DAC7 primarily applies to operators of digital platforms incorporated or managed in the EU and tax residents in the EU engaged in relevant commercial activities. Platform operators located outside the EU who host sellers who are EU residents or facilitate the rental of immovable property located in the EU must comply as well.

Chart showing the types of digital platform operators that must comply with DAC7

Whose information must be reported?

Under DAC7, any digital platform that hosts EU-resident sellers who conduct covered business activities on that platform are required to report that seller’s information. You must also report information about non-EU residents who rent immovable property like a home in an EU member state.

On the other hand, government and publicly traded entities are excluded from DAC7 reporting, as are casual sellers who have made fewer than 30 sales and for which the total amount paid doesn’t exceed 2,000 euros in any reporting period. Also excluded are smaller hotel chains and tour operators that conduct fewer than 2,000 transactions in a reporting period.

What information must be reported?

If you’re a platform operator, you were required to begin identifying and collecting the following information for all sellers on your platform (other than those explicitly excluded) as of January 1, 2023, in anticipation of reporting this information to the tax authority of the seller’s EU member state on January 31, 2024:

  • The reportable seller’s identity (full name or legal name, primary address, and date of birth)
  • EU member state of residence
  • Financial account details
  • Tax identification number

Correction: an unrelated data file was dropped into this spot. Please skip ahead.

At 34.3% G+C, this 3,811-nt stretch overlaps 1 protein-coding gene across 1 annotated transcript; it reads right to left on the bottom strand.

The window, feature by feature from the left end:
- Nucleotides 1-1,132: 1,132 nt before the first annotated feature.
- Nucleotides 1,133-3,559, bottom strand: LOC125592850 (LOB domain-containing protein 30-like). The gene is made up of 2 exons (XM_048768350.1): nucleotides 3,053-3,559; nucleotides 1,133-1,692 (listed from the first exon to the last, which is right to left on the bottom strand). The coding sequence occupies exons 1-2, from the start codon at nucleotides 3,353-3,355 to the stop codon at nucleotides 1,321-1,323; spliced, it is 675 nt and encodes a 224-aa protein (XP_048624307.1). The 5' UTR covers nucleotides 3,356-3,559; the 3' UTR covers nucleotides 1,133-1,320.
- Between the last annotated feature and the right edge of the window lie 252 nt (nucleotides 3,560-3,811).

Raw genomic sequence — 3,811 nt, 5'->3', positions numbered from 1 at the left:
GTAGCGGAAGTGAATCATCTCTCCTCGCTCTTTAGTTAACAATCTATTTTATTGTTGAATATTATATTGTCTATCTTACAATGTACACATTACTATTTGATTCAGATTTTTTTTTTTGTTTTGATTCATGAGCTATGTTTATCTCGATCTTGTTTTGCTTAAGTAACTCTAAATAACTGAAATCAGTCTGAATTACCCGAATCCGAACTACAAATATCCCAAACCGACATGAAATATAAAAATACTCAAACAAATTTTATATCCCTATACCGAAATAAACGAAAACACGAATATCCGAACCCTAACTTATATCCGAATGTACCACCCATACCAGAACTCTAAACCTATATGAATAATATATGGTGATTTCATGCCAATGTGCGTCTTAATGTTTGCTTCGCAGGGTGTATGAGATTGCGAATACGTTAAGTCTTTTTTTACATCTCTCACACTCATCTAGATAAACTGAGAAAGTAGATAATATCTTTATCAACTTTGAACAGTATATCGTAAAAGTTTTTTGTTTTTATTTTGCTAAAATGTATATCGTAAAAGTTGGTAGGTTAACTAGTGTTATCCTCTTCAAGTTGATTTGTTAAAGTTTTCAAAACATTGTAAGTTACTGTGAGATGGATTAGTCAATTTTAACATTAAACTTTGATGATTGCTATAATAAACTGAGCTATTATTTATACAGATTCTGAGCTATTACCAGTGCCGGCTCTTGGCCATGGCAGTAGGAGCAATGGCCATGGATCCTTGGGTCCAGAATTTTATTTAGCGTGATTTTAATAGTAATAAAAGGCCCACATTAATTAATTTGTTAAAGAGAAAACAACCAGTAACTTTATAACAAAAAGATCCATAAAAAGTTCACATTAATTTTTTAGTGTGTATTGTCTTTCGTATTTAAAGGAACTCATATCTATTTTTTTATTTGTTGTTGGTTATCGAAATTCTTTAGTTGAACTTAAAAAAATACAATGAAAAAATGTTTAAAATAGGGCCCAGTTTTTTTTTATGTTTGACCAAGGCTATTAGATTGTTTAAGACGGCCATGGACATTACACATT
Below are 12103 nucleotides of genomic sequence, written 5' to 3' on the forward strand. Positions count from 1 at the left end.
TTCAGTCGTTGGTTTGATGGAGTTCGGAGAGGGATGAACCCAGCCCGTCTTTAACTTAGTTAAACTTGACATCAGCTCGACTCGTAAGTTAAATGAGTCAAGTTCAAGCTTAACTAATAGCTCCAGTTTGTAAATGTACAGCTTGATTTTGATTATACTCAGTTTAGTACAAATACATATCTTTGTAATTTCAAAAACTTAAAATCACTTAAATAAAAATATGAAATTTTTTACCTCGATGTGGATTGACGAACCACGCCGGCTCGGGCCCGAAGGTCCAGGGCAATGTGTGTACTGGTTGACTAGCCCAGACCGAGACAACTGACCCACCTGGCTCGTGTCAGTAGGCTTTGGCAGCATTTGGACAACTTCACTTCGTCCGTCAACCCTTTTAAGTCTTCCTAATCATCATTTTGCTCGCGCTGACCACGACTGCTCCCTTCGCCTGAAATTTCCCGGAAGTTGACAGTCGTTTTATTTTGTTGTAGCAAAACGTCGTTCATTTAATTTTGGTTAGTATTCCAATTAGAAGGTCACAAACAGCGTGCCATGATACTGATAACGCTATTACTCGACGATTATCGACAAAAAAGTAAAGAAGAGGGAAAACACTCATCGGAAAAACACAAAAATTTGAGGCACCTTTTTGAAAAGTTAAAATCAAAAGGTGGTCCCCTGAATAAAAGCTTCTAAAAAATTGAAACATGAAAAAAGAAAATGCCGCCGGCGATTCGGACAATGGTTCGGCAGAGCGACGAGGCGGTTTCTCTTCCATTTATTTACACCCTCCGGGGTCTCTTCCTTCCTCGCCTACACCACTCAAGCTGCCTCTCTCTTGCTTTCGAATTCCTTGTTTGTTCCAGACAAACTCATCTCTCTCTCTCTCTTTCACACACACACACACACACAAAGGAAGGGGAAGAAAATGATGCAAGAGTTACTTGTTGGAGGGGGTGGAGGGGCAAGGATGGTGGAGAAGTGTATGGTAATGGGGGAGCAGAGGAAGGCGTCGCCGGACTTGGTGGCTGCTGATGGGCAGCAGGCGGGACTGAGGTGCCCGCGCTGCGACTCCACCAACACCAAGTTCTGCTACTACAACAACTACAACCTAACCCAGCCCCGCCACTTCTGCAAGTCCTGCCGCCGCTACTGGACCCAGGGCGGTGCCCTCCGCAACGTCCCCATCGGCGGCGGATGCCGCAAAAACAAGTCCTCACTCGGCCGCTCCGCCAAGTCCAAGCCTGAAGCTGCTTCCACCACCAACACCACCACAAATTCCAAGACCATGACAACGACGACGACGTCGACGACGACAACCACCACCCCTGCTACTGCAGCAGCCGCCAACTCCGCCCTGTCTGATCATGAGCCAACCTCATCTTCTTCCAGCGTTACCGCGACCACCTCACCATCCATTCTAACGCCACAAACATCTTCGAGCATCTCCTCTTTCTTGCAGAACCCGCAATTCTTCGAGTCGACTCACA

• VAT/business registration numbers (for entities)
  • Consideration paid or credited per quarter, along with any fees, commissions, or taxes withheld by the reporting platform operator

In the case of immovable rental property, you are required to report additional information, including:

  • Address and land registration number of each property listing
  • Total number of days each property listing was rented
  • Total amount paid in the reporting period
  • Any fees, commissions, or taxes withheld or charged by the platform in the reporting period

In order to satisfy General Data Protection Regulation (GDPR) requirements, you must inform the seller in advance that their information will be collected and reported. If the seller does not share their data, you are obligated to send two reminders. If the seller has still not provided their data after 60 days, you must remove the seller from your platform and close their account. 

In any given reporting year, you will be required to collect and verify the accuracy of the information in accordance with due diligence procedures by December 31 of that year. You may choose to collect the information at one point in time and verify it later, but the entirety of the process must be complete by December 31. By January 31 of the year following the seller’s identification as a reportable seller, you must provide them with a copy of the collected information you intend to report to tax authorities. 

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How to meet DAC7 reporting obligations